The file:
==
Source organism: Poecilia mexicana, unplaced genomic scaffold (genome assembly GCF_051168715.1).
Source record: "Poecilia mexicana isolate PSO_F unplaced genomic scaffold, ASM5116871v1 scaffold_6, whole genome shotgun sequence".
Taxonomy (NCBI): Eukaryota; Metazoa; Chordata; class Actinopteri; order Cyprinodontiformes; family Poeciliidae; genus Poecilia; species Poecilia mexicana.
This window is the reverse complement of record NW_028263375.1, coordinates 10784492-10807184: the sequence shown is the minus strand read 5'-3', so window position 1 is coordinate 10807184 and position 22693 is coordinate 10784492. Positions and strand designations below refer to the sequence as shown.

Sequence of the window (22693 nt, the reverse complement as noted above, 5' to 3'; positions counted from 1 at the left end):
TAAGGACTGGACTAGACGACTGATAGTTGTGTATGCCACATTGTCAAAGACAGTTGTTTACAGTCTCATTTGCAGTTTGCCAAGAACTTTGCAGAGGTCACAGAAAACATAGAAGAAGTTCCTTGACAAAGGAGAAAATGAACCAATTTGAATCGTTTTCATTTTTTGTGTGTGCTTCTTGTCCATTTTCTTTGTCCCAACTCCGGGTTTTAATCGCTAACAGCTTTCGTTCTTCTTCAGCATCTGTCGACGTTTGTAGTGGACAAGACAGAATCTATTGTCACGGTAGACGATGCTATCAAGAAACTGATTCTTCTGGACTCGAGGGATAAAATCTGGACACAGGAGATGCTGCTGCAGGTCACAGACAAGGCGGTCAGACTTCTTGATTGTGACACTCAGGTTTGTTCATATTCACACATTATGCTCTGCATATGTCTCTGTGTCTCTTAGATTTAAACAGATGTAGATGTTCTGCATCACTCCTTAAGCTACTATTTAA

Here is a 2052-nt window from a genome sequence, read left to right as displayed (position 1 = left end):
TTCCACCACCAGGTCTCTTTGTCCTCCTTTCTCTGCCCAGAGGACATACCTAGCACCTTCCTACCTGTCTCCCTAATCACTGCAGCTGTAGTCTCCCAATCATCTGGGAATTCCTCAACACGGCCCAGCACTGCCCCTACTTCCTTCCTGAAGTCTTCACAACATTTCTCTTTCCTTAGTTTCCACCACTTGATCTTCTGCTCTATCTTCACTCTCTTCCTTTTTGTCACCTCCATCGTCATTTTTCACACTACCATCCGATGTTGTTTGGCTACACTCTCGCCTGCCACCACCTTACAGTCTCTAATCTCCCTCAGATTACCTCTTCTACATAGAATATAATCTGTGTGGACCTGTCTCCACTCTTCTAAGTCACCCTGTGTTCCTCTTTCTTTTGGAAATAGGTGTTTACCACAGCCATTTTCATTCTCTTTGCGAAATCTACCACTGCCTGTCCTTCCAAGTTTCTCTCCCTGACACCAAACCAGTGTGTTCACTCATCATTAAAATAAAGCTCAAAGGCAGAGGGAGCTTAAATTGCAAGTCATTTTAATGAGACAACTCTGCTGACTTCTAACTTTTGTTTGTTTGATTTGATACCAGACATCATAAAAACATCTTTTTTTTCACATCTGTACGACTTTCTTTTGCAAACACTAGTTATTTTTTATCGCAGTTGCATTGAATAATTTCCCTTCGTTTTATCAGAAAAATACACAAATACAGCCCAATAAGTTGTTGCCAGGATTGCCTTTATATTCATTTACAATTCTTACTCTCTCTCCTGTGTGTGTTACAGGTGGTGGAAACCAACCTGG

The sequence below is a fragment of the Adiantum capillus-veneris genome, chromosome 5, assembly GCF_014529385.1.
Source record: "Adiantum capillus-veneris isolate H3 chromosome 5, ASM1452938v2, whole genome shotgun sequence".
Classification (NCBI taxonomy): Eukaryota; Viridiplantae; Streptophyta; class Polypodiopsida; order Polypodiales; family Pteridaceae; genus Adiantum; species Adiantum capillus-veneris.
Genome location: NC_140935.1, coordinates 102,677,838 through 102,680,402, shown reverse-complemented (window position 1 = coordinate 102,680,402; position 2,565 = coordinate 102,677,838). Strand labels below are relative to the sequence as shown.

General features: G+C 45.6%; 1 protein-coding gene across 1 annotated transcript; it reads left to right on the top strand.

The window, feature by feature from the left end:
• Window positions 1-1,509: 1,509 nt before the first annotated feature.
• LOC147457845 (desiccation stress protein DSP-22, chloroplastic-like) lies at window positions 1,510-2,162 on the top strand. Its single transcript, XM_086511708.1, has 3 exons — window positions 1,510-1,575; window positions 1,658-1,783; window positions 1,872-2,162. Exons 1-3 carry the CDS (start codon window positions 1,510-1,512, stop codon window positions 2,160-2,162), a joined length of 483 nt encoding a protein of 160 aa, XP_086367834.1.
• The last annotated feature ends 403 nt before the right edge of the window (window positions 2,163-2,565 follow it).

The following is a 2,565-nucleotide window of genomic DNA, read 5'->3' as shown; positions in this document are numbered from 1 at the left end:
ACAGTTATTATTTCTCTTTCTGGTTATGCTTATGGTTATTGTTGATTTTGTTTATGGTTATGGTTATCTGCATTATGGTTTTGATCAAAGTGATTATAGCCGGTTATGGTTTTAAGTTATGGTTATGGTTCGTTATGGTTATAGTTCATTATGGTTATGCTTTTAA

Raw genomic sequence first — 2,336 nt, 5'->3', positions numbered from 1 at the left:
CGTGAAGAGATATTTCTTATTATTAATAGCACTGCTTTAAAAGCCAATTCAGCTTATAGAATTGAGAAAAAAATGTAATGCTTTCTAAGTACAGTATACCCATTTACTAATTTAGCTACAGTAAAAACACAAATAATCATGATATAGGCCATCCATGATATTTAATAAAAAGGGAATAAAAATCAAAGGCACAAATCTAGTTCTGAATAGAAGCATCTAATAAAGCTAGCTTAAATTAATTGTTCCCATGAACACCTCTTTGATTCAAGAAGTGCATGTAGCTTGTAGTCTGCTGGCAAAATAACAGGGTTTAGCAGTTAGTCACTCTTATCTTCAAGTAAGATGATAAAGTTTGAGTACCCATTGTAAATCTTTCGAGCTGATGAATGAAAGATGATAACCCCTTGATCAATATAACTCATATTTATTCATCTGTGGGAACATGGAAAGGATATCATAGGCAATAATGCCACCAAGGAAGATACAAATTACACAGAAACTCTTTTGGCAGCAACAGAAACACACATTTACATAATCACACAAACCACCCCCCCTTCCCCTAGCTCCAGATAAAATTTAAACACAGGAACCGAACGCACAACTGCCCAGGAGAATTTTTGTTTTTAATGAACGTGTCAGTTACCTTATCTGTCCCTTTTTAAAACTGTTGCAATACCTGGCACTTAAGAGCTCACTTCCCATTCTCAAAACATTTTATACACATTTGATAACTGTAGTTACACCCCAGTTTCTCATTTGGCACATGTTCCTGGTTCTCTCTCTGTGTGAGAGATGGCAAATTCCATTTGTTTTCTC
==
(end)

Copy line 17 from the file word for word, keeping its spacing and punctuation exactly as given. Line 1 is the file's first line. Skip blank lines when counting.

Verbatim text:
• The last annotated feature ends 403 nt before the right edge of the window (window positions 2,163-2,565 follow it).